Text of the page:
“There is more to this job than just swimming,’’ Mitch tells Matt. There sure is, and while this Baywatch is perhaps a bit blokier than the TV show of teen memory, it’s well worth a dip. Wonder Woman is the fourth instalment in the DC Extended Universe, following Man of Steel, Batman v Superman: Dawn of Justice and Suicide Squad. The second movie, directed by Zack Snyder, is the best, with its existential struggle between two demoralised superheroes. There are lots more planned, including Justice League later this year and Aquaman next year, in which Nicole Kidman will make her DC debut as the fish-talker’s mother. This “universe” is the DC Comics answer to the Marvel Cinematic Universe, home to the X-Men and the Avengers. This rival universe has nine movies planned between now and the end of next year. My 12-year-old son thinks the two universes should fight to the death, even though he agrees with me that the Hulk (Marvel) would beat everyone, including his team-mates. Wonder Woman does Wonder Woman Baywatch have one absolute wonder: Israeli model and actress Gal Gadot, who started the role in Batman v Superman. There she was second fiddle to the two old sluggers. This time she is in the centre of the ring and she is a knockout. I know WW fans will say no one can come close to Lynda Carter in the 70s TV series, but I think Gadot does; and my viewing partner, who has followed this female superhero since her teens, agrees.
Wonder Woman aka Diana Prince is beautiful, super-smart and, in Gadot’s inhabitation, full of warmth and a charming part-naive, partsly humour. Some of her moments with spy-soldier Steve Trevor (Chris Pine, stamping his leading man credentials) are delightful, such as when she spots him having a shower. “What’s that?’’ she asks. Steve looks down, coy but not embarrassed by what’s on display ... until he realises she’s referring to his watch.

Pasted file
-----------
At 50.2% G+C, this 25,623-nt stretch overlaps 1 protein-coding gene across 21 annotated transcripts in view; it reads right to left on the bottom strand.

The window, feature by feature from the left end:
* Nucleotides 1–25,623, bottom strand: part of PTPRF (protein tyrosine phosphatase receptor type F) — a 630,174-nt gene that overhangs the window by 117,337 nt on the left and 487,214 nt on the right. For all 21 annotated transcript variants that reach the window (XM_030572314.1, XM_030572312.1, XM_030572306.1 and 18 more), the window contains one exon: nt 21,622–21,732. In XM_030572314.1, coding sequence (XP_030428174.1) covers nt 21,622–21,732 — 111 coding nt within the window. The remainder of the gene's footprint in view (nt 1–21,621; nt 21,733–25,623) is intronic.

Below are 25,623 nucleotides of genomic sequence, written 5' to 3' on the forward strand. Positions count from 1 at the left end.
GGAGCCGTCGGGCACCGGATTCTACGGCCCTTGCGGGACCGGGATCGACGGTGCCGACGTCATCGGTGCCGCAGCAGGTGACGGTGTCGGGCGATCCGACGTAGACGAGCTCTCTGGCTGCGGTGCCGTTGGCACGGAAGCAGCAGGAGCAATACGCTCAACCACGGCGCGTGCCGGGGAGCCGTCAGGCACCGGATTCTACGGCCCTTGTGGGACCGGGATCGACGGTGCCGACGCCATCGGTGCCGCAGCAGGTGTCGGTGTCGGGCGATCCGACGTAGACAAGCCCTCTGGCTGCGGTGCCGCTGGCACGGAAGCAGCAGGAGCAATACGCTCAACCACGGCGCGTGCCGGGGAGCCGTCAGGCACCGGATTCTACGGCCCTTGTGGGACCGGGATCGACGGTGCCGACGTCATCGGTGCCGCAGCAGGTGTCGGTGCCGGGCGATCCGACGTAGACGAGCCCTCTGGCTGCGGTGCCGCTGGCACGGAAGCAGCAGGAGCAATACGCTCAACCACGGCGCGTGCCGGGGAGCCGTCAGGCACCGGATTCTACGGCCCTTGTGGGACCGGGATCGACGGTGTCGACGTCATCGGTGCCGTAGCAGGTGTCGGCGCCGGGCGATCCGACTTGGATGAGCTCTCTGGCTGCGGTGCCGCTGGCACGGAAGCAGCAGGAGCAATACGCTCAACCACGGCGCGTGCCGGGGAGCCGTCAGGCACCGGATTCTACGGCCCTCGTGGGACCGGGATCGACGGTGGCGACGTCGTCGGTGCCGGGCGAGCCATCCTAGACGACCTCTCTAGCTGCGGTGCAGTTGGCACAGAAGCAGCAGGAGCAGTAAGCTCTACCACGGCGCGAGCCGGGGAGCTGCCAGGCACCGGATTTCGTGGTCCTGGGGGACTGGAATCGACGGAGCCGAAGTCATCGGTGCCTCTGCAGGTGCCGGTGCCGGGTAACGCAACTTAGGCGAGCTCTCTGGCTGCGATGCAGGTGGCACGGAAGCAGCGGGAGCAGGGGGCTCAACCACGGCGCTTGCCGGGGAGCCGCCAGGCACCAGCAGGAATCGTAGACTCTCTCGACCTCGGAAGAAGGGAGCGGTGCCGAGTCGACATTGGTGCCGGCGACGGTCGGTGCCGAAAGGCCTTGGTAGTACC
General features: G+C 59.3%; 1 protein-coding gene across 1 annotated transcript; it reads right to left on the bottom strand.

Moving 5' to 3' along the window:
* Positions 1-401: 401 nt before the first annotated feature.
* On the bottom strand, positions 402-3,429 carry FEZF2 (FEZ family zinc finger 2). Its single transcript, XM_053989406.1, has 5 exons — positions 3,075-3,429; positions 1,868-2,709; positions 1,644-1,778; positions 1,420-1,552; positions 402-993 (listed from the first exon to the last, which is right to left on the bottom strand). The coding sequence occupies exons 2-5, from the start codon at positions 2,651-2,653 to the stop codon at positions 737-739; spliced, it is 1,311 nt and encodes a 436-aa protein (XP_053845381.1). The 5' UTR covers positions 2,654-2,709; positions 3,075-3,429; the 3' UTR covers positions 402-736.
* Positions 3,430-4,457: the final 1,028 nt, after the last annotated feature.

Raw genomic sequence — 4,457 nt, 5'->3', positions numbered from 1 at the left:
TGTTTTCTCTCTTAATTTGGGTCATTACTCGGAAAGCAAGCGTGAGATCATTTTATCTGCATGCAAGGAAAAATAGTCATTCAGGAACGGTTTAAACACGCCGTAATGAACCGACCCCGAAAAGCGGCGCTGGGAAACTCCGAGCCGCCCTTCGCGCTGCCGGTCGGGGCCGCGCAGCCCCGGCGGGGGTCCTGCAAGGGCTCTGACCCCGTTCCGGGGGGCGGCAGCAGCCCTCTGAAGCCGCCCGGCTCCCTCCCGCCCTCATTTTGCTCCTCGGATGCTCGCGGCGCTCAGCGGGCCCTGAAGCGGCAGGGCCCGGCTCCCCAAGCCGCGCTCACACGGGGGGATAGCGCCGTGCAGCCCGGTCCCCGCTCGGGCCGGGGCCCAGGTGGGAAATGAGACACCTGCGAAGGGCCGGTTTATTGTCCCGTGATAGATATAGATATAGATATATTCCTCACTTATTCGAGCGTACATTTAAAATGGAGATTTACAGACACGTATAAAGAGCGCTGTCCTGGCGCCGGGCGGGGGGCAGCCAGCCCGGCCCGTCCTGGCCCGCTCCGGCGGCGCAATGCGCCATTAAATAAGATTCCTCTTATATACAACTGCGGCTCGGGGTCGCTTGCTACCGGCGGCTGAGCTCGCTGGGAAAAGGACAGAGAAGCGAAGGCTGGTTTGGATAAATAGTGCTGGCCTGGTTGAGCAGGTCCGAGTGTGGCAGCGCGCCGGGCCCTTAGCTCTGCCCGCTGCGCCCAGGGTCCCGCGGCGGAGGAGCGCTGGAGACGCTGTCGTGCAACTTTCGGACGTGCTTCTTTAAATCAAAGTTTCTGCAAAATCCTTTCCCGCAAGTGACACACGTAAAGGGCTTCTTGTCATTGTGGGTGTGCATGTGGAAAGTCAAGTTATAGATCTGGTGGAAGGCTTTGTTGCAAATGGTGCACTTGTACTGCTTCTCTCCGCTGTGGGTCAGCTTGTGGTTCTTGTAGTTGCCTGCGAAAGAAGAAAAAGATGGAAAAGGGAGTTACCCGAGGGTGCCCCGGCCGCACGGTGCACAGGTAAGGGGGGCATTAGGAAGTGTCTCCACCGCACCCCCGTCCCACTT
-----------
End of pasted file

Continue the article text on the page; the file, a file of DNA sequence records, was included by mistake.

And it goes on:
This film is directed by Patty Jenkins, who made the 2003 serial killer drama Monster, for which Charlize Theron won an Oscar. She’s the first female director to make a movie about a female superhero, but unfortunately that gender emphasis doesn’t quite come out on screen. Sure, Wonder Woman kicks male butt and talks about how love is more important than power, but she is thin in an emotional sense.
This film is set a century before Batman v Superman (Wonder Woman, an Amazonian demigod-warrior, is 5000 or so). We’re near the end of World War I. The Imperial War Cabinet is working on the armistice. The Germans know they have lost, except for mad, bad ones such as General Erich Ludendorff and his toxic officer Dr Maru. Wonder Woman, Steve and a gang of good-natured mercenaries head into the battlefields and stop Ludendorff, and thereby end the war. The main villain, though, is the war god Ares, Wonder Woman’s half-brother, who of course can assume human form. So maybe he and Ludendorff are one and the same.
There are some thrilling scenes, such as when Wonder Woman leads the men through no-man’s land to take on the German soldiers. The camerawork captures the muddy ordeal of trench warfare and the balletic, bellicose grace of Wonder Woman. (Gadot was a combat instructor during her stint in the Israeli army.)
If this intelligent, self-aware, humorous section was the whole film, it would be much better. It’s badly let down by the overlong, boring opening that explains Diana’s growth from girl to warrior and by the overlong, preposterous, sentimental conclusion in which she fights Ares, just like in any ordinary, CGI-overloaded, passionless action movie. It’s disappointing because Wonder Woman deserves better.
From left, Kelly Rohrbach, Alexandra Daddario, Ilfenesh Hadera, Dwayne Johnson, Zac Efron and Jon Bass in
Gal Gadot in